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Devastation by stupidity
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  #2449031 28-Mar-2020 19:01
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freitasm:

 

Understandable. Ideally, people would post with at least two quotes if possible - but even better if replies were more than a single word reply/short sentence. We really want contributions...

 

 

Does that extend to posts that keep carping about official advice and recommendations? Some questioning of the reasons for things is sensible and acceptable, but there comes a point where you just say "enough!" Here is a recent example:

 

So the officials are OK with you leaving your house if others in your bubble are sick, so long as you are not currently sick. Have they not heard of asymptomatic spread? So much for "don't be stupid" if their own advice is stupid.

 

The experts do make mistakes and get things wrong. They are human. So are those responsible for policy decisions. But these people are under a lot of pressure, trying to make life-or-death decisions as quickly as possible, moving mountains to save lives, working day and night, genuinely going the extra mile and striving to do their very best. They are not idiots. They have thought of the obvious things and based their advice on the best information available to them. They know things we don't. They have to take into consideration a wide range of factors ordinary people may not know about or understand. I am sure they have heard of 'asymptomatic spread' and I am sure they are not providing 'stupid advice'. Give them a break. Give them some credit for the very hard job they are doing trying to hold this country together in a time of unparalleled challenge.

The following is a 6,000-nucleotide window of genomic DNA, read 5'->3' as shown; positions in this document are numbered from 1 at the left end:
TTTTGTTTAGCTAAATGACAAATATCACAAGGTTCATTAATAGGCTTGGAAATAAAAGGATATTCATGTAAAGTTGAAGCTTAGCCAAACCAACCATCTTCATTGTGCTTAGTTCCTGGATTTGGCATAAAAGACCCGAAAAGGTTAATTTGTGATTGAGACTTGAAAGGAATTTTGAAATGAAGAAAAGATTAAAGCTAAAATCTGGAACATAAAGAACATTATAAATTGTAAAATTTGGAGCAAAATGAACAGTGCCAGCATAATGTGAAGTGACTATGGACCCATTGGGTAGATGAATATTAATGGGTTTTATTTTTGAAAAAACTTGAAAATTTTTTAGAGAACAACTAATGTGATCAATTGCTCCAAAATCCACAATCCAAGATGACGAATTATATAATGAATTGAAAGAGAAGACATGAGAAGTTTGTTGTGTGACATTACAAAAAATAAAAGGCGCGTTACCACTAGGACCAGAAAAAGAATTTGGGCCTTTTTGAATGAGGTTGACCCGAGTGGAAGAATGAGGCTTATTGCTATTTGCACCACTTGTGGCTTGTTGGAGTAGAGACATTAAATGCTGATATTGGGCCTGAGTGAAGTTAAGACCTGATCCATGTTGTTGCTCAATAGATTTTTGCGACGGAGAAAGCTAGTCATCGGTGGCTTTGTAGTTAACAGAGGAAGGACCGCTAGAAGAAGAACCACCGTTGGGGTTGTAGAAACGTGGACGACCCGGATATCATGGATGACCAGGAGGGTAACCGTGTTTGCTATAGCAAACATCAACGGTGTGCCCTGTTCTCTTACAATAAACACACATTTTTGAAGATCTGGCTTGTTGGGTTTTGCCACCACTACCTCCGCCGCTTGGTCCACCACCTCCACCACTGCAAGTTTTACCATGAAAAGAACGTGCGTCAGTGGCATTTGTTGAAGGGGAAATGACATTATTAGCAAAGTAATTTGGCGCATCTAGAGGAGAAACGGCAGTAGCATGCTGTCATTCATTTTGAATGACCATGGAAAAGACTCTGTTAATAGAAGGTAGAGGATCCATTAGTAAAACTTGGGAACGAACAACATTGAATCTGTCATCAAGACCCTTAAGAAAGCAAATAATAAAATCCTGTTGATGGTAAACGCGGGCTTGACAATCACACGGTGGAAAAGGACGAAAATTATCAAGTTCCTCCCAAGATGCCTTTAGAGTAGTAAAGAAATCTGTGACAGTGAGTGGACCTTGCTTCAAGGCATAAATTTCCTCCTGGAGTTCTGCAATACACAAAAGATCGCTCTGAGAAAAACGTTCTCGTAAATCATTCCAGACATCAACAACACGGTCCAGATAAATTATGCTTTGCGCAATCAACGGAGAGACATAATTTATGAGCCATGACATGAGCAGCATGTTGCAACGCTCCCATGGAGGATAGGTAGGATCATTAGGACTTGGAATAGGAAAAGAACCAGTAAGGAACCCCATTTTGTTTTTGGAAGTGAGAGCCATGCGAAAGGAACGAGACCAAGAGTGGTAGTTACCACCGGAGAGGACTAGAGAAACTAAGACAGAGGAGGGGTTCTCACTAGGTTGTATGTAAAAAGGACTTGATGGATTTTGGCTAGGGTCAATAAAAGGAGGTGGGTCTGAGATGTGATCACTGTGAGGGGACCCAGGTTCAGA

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  #2449032 28-Mar-2020 19:03
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mudguard:

 

debo:

 

So the officials are OK with you leaving your house if others in your bubble are sick, so long as you are not currently sick. Have they not heard of asymptomatic spread? So much for "don't be stupid" if their own advice is stupid.

 

 

How do you get groceries if you're not near friends or family?

 

 

Anyone. i not care who you use as long as you don't go out spreading the virus.


 
 
 
 




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  #2449035 28-Mar-2020 19:06
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apologies for the conspiracies, this is an interview from the South Korean expert. 

 





Involuntary autocorrect in operation on mobile device. Apologies in advance.


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  #2449039 28-Mar-2020 19:14
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Rikkitic:

 

freitasm:

 

Understandable. Ideally, people would post with at least two quotes if possible - but even better if replies were more than a single word reply/short sentence. We really want contributions...

 

 

Does that extend to posts that keep carping about official advice and recommendations? Some questioning of the reasons for things is sensible and acceptable, but there comes a point where you just say "enough!" Here is a recent example:

 

So the officials are OK with you leaving your house if others in your bubble are sick, so long as you are not currently sick. Have they not heard of asymptomatic spread? So much for "don't be stupid" if their own advice is stupid.

 

The experts do make mistakes and get things wrong. They are human. So are those responsible for policy decisions. But these people are under a lot of pressure, trying to make life-or-death decisions as quickly as possible, moving mountains to save lives, working day and night, genuinely going the extra mile and striving to do their very best. They are not idiots. They have thought of the obvious things and based their advice on the best information available to them. They know things we don't. They have to take into consideration a wide range of factors ordinary people may not know about or understand. I am sure they have heard of 'asymptomatic spread' and I am sure they are not providing 'stupid advice'. Give them a break. Give them some credit for the very hard job they are doing trying to hold this country together in a time of unparalleled challenge.